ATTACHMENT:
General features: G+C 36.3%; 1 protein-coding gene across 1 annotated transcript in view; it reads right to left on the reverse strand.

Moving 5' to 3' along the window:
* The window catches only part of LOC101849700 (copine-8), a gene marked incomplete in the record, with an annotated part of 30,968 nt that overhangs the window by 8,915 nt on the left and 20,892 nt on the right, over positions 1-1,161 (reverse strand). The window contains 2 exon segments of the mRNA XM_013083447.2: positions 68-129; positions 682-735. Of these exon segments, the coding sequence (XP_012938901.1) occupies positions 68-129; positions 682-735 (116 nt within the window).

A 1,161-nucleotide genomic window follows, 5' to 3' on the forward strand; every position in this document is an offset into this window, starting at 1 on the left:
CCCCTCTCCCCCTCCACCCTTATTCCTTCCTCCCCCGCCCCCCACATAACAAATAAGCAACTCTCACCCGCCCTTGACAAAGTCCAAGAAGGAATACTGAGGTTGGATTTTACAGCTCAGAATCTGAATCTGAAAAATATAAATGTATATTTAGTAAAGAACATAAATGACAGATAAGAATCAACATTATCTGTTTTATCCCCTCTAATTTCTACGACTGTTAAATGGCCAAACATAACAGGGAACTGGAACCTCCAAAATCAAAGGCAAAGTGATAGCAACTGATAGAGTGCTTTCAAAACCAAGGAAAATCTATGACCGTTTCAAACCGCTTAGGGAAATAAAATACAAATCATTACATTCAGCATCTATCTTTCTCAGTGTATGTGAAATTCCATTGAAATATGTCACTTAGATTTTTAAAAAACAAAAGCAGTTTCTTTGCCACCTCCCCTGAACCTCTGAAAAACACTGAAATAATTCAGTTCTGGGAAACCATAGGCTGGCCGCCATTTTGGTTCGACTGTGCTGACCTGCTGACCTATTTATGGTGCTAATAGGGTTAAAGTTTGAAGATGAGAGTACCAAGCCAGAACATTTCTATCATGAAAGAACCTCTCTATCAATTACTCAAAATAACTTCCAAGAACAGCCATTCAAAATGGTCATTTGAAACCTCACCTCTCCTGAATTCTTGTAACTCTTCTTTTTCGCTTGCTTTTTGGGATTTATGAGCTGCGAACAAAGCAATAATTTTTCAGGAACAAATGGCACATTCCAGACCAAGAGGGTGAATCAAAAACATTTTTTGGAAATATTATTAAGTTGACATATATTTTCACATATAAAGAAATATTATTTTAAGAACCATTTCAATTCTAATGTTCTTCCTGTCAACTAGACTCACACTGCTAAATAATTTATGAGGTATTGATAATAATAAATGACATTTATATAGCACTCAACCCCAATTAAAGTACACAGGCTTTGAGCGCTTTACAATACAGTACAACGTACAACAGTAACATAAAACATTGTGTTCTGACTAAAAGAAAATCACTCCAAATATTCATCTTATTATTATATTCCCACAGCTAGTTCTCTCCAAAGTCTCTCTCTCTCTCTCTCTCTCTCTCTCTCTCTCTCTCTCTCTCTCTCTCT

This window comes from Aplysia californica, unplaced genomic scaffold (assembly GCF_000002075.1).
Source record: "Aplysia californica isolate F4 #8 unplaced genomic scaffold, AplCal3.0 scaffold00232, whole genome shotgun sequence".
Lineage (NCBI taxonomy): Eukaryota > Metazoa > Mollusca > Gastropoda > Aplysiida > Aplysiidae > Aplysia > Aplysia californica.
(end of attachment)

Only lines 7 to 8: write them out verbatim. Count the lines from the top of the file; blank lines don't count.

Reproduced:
Source record: "Aplysia californica isolate F4 #8 unplaced genomic scaffold, AplCal3.0 scaffold00232, whole genome shotgun sequence".
Lineage (NCBI taxonomy): Eukaryota > Metazoa > Mollusca > Gastropoda > Aplysiida > Aplysiidae > Aplysia > Aplysia californica.